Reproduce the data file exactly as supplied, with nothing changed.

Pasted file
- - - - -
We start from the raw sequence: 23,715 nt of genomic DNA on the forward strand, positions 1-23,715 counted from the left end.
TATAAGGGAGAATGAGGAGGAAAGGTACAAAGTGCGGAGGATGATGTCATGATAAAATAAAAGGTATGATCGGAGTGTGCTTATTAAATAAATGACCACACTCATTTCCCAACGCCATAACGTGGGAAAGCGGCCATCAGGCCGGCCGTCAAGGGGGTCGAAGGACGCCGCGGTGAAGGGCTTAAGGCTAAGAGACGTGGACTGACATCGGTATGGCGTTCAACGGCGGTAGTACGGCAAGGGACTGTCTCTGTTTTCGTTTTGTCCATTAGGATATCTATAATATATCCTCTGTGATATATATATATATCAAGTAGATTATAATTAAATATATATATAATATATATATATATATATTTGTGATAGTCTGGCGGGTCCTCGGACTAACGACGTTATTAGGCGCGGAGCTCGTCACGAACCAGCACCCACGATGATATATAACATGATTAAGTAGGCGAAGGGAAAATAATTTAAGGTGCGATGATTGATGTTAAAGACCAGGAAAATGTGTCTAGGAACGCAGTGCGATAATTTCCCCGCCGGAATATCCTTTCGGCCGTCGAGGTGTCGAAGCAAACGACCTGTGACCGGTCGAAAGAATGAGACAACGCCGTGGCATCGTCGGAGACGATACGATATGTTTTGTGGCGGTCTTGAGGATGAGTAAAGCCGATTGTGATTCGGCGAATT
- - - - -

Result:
We start from the raw sequence: 23,715 nt of genomic DNA on the forward strand, positions 1-23,715 counted from the left end.
TATAAGGGAGAATGAGGAGGAAAGGTACAAAGTGCGGAGGATGATGTCATGATAAAATAAAAGGTATGATCGGAGTGTGCTTATTAAATAAATGACCACACTCATTTCCCAACGCCATAACGTGGGAAAGCGGCCATCAGGCCGGCCGTCAAGGGGGTCGAAGGACGCCGCGGTGAAGGGCTTAAGGCTAAGAGACGTGGACTGACATCGGTATGGCGTTCAACGGCGGTAGTACGGCAAGGGACTGTCTCTGTTTTCGTTTTGTCCATTAGGATATCTATAATATATCCTCTGTGATATATATATATATCAAGTAGATTATAATTAAATATATATATAATATATATATATATATATTTGTGATAGTCTGGCGGGTCCTCGGACTAACGACGTTATTAGGCGCGGAGCTCGTCACGAACCAGCACCCACGATGATATATAACATGATTAAGTAGGCGAAGGGAAAATAATTTAAGGTGCGATGATTGATGTTAAAGACCAGGAAAATGTGTCTAGGAACGCAGTGCGATAATTTCCCCGCCGGAATATCCTTTCGGCCGTCGAGGTGTCGAAGCAAACGACCTGTGACCGGTCGAAAGAATGAGACAACGCCGTGGCATCGTCGGAGACGATACGATATGTTTTGTGGCGGTCTTGAGGATGAGTAAAGCCGATTGTGATTCGGCGAATT